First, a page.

Main Article Content
Chronic diseases, population ageing, and recent social changes have highlighted the urge of strengthening intermediate care. This concept refers to a wide range of services which have the aim of addressing the health needs of people who have been discharged from the hospital to home in order to better coordinate longitudinal and community-oriented care. Given the complex nature of the health needs which emerge in this scenario, health facilities must provide different disciplines, skills and tools based on the contexts and the relations that substantiate care practices. In perspective, medical anthropology/ical knowledge can play a decisive role. However, such input requires a transformation of university education, including humanistic and anthropological curricula, by addressing them primarily to fieldwork and engaged research in communities, which is still weakly realized in Italy. This article focuses on an action research project that we carried out, as Ph.D. students and anthropologists, within an international cooperation and health policies project developed between the Emilia-Romagna Region and Brazil, in 2019. The text discusses the contributions made by ethnographic, applied and distinctly interdisciplinary Ph.D. research, which can constitute a resource for promoting forms of participatory and community planning of health services.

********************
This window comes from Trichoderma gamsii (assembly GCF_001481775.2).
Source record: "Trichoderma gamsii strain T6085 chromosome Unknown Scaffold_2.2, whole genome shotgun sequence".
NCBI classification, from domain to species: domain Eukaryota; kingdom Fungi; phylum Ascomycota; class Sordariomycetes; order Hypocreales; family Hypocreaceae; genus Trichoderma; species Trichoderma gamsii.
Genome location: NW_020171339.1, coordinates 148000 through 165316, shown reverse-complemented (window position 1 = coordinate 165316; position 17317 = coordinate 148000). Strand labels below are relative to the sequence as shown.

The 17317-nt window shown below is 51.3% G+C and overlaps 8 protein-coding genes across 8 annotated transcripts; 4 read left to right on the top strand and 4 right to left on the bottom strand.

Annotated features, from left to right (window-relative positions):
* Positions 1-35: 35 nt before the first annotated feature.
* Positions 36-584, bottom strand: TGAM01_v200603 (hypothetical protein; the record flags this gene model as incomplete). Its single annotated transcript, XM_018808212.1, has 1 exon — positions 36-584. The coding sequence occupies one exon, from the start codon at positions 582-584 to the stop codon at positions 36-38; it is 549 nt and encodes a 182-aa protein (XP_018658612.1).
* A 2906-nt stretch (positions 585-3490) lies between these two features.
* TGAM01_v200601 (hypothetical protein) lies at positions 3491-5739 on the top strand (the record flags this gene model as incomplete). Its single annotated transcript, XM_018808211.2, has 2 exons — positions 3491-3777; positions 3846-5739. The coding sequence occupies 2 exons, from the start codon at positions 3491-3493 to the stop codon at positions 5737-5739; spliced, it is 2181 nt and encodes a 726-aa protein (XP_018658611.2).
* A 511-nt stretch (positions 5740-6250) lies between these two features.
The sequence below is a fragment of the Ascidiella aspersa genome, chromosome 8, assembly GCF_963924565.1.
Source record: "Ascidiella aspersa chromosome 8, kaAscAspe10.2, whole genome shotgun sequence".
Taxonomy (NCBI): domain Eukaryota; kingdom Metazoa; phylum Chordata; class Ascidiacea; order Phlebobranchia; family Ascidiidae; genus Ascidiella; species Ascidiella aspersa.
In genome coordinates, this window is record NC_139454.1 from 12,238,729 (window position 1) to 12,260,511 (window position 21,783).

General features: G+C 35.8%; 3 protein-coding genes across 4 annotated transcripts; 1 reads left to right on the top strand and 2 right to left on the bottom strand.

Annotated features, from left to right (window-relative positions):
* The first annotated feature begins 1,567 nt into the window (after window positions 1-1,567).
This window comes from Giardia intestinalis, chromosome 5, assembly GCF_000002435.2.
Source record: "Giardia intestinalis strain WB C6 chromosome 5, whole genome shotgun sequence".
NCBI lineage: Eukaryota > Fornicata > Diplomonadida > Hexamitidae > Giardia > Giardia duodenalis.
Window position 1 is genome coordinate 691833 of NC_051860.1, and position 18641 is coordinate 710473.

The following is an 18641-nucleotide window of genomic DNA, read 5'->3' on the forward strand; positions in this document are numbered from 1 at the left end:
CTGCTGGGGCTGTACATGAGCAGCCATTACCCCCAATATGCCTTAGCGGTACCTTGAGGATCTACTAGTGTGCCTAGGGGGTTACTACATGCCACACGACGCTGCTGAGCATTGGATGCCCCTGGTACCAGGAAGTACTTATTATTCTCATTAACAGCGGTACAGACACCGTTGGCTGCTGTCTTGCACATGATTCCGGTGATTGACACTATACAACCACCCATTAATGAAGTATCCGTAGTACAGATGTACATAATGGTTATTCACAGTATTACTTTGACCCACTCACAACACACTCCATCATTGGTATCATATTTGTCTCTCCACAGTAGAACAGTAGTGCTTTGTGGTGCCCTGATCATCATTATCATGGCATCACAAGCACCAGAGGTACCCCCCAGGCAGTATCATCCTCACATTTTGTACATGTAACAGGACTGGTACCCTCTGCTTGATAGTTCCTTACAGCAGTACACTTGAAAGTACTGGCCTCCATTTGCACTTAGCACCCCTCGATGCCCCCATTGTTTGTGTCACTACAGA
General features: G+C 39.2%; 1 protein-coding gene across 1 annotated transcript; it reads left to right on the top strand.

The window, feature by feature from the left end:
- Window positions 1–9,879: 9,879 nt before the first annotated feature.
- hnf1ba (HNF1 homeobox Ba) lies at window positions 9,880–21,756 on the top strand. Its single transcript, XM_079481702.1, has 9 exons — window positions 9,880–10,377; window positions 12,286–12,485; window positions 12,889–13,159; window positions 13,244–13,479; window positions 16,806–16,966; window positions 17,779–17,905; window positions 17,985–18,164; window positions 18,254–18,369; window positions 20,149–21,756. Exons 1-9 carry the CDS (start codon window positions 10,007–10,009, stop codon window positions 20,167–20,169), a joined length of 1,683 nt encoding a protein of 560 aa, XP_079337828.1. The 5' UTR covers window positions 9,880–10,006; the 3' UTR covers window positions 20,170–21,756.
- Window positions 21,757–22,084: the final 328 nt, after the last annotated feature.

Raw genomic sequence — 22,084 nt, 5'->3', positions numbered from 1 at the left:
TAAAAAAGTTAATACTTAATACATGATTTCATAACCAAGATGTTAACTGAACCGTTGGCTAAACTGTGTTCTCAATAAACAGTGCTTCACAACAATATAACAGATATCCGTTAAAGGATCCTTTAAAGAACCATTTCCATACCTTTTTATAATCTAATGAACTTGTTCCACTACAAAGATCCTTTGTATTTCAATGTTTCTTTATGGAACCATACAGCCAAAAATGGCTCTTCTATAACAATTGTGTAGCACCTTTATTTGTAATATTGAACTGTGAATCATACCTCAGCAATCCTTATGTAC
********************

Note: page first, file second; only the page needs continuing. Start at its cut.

This work is licensed under a Creative Commons Attribution 4.0 International License.
All works published in this journal are licensed under a Creative Commons Attribution 4.0 International License.